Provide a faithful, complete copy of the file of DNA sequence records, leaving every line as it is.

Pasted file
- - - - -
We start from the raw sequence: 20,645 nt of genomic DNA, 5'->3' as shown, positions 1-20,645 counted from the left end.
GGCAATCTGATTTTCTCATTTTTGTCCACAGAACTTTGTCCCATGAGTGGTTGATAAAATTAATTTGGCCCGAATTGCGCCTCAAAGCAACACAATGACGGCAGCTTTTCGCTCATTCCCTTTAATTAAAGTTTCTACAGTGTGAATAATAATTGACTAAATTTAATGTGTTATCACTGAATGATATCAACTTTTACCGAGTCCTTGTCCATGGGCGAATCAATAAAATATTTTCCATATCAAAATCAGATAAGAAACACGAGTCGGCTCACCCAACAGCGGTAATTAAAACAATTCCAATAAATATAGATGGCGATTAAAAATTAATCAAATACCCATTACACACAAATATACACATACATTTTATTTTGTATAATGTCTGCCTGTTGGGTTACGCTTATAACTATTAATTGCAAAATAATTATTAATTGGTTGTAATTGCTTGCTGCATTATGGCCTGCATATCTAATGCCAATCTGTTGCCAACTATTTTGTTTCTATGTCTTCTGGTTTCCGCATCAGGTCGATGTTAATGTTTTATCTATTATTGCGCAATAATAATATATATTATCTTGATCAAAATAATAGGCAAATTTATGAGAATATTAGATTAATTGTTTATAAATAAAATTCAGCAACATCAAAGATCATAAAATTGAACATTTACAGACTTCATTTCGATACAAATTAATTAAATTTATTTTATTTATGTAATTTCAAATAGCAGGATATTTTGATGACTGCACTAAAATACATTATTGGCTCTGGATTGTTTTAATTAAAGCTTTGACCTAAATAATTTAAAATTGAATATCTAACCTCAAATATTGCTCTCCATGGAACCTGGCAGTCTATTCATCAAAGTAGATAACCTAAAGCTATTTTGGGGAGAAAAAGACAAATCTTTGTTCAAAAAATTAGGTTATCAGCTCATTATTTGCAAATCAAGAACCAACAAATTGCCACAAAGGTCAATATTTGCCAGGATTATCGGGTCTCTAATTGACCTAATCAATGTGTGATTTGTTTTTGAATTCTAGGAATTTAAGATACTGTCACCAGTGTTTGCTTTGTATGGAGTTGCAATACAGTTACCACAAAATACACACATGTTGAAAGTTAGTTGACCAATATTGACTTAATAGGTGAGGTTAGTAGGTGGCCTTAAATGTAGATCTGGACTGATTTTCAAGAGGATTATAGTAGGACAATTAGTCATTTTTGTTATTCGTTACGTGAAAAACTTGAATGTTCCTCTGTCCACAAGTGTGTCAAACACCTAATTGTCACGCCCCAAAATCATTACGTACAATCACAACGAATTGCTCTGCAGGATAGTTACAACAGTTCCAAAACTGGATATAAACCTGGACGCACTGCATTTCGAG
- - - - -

We start from the raw sequence: 20,645 nt of genomic DNA, 5'->3' as shown, positions 1-20,645 counted from the left end.
GGCAATCTGATTTTCTCATTTTTGTCCACAGAACTTTGTCCCATGAGTGGTTGATAAAATTAATTTGGCCCGAATTGCGCCTCAAAGCAACACAATGACGGCAGCTTTTCGCTCATTCCCTTTAATTAAAGTTTCTACAGTGTGAATAATAATTGACTAAATTTAATGTGTTATCACTGAATGATATCAACTTTTACCGAGTCCTTGTCCATGGGCGAATCAATAAAATATTTTCCATATCAAAATCAGATAAGAAACACGAGTCGGCTCACCCAACAGCGGTAATTAAAACAATTCCAATAAATATAGATGGCGATTAAAAATTAATCAAATACCCATTACACACAAATATACACATACATTTTATTTTGTATAATGTCTGCCTGTTGGGTTACGCTTATAACTATTAATTGCAAAATAATTATTAATTGGTTGTAATTGCTTGCTGCATTATGGCCTGCATATCTAATGCCAATCTGTTGCCAACTATTTTGTTTCTATGTCTTCTGGTTTCCGCATCAGGTCGATGTTAATGTTTTATCTATTATTGCGCAATAATAATATATATTATCTTGATCAAAATAATAGGCAAATTTATGAGAATATTAGATTAATTGTTTATAAATAAAATTCAGCAACATCAAAGATCATAAAATTGAACATTTACAGACTTCATTTCGATACAAATTAATTAAATTTATTTTATTTATGTAATTTCAAATAGCAGGATATTTTGATGACTGCACTAAAATACATTATTGGCTCTGGATTGTTTTAATTAAAGCTTTGACCTAAATAATTTAAAATTGAATATCTAACCTCAAATATTGCTCTCCATGGAACCTGGCAGTCTATTCATCAAAGTAGATAACCTAAAGCTATTTTGGGGAGAAAAAGACAAATCTTTGTTCAAAAAATTAGGTTATCAGCTCATTATTTGCAAATCAAGAACCAACAAATTGCCACAAAGGTCAATATTTGCCAGGATTATCGGGTCTCTAATTGACCTAATCAATGTGTGATTTGTTTTTGAATTCTAGGAATTTAAGATACTGTCACCAGTGTTTGCTTTGTATGGAGTTGCAATACAGTTACCACAAAATACACACATGTTGAAAGTTAGTTGACCAATATTGACTTAATAGGTGAGGTTAGTAGGTGGCCTTAAATGTAGATCTGGACTGATTTTCAAGAGGATTATAGTAGGACAATTAGTCATTTTTGTTATTCGTTACGTGAAAAACTTGAATGTTCCTCTGTCCACAAGTGTGTCAAACACCTAATTGTCACGCCCCAAAATCATTACGTACAATCACAACGAATTGCTCTGCAGGATAGTTACAACAGTTCCAAAACTGGATATAAACCTGGACGCACTGCATTTCGAG